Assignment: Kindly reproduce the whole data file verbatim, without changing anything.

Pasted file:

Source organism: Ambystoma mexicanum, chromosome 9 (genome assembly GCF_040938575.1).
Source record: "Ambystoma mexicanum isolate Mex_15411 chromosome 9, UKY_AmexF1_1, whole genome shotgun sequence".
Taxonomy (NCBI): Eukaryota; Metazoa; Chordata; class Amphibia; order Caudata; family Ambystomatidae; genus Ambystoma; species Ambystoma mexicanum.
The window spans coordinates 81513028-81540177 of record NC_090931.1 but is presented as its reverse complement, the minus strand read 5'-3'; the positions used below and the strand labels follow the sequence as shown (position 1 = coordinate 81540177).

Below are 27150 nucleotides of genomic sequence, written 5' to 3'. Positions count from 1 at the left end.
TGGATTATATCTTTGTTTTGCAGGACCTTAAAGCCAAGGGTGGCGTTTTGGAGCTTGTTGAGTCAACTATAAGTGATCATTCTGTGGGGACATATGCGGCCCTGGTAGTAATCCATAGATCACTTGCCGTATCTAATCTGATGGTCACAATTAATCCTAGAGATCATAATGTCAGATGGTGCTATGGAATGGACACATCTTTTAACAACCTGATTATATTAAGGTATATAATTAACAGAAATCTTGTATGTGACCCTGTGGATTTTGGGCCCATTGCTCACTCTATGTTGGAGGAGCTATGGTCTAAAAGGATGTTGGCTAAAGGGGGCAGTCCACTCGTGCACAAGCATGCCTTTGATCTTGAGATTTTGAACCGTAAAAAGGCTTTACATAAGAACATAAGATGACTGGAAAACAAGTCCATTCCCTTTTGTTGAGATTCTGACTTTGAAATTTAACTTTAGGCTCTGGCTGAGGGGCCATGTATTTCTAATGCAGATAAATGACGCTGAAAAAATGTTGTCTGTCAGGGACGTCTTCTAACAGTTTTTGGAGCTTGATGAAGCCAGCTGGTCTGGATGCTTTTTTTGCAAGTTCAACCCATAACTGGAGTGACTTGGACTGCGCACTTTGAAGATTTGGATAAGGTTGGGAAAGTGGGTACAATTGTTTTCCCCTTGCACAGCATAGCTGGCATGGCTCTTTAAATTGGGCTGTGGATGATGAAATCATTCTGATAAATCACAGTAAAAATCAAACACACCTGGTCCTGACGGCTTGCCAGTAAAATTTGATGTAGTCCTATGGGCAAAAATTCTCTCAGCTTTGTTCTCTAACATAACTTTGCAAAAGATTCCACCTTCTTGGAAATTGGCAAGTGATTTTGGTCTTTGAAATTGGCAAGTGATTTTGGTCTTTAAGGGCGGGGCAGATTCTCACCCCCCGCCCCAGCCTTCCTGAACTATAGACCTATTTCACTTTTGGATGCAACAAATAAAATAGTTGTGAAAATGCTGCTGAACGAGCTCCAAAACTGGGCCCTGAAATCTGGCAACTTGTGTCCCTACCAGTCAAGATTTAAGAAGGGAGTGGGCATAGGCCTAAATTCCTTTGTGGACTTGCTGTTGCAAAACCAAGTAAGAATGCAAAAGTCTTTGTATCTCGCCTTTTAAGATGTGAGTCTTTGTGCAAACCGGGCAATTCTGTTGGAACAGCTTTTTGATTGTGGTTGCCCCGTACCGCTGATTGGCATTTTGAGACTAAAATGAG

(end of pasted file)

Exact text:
Source organism: Ambystoma mexicanum, chromosome 9 (genome assembly GCF_040938575.1).
Source record: "Ambystoma mexicanum isolate Mex_15411 chromosome 9, UKY_AmexF1_1, whole genome shotgun sequence".
Taxonomy (NCBI): Eukaryota; Metazoa; Chordata; class Amphibia; order Caudata; family Ambystomatidae; genus Ambystoma; species Ambystoma mexicanum.
The window spans coordinates 81513028-81540177 of record NC_090931.1 but is presented as its reverse complement, the minus strand read 5'-3'; the positions used below and the strand labels follow the sequence as shown (position 1 = coordinate 81540177).

Below are 27150 nucleotides of genomic sequence, written 5' to 3'. Positions count from 1 at the left end.
TGGATTATATCTTTGTTTTGCAGGACCTTAAAGCCAAGGGTGGCGTTTTGGAGCTTGTTGAGTCAACTATAAGTGATCATTCTGTGGGGACATATGCGGCCCTGGTAGTAATCCATAGATCACTTGCCGTATCTAATCTGATGGTCACAATTAATCCTAGAGATCATAATGTCAGATGGTGCTATGGAATGGACACATCTTTTAACAACCTGATTATATTAAGGTATATAATTAACAGAAATCTTGTATGTGACCCTGTGGATTTTGGGCCCATTGCTCACTCTATGTTGGAGGAGCTATGGTCTAAAAGGATGTTGGCTAAAGGGGGCAGTCCACTCGTGCACAAGCATGCCTTTGATCTTGAGATTTTGAACCGTAAAAAGGCTTTACATAAGAACATAAGATGACTGGAAAACAAGTCCATTCCCTTTTGTTGAGATTCTGACTTTGAAATTTAACTTTAGGCTCTGGCTGAGGGGCCATGTATTTCTAATGCAGATAAATGACGCTGAAAAAATGTTGTCTGTCAGGGACGTCTTCTAACAGTTTTTGGAGCTTGATGAAGCCAGCTGGTCTGGATGCTTTTTTTGCAAGTTCAACCCATAACTGGAGTGACTTGGACTGCGCACTTTGAAGATTTGGATAAGGTTGGGAAAGTGGGTACAATTGTTTTCCCCTTGCACAGCATAGCTGGCATGGCTCTTTAAATTGGGCTGTGGATGATGAAATCATTCTGATAAATCACAGTAAAAATCAAACACACCTGGTCCTGACGGCTTGCCAGTAAAATTTGATGTAGTCCTATGGGCAAAAATTCTCTCAGCTTTGTTCTCTAACATAACTTTGCAAAAGATTCCACCTTCTTGGAAATTGGCAAGTGATTTTGGTCTTTGAAATTGGCAAGTGATTTTGGTCTTTAAGGGCGGGGCAGATTCTCACCCCCCGCCCCAGCCTTCCTGAACTATAGACCTATTTCACTTTTGGATGCAACAAATAAAATAGTTGTGAAAATGCTGCTGAACGAGCTCCAAAACTGGGCCCTGAAATCTGGCAACTTGTGTCCCTACCAGTCAAGATTTAAGAAGGGAGTGGGCATAGGCCTAAATTCCTTTGTGGACTTGCTGTTGCAAAACCAAGTAAGAATGCAAAAGTCTTTGTATCTCGCCTTTTAAGATGTGAGTCTTTGTGCAAACCGGGCAATTCTGTTGGAACAGCTTTTTGATTGTGGTTGCCCCGTACCGCTGATTGGCATTTTGAGACTAAAATGAG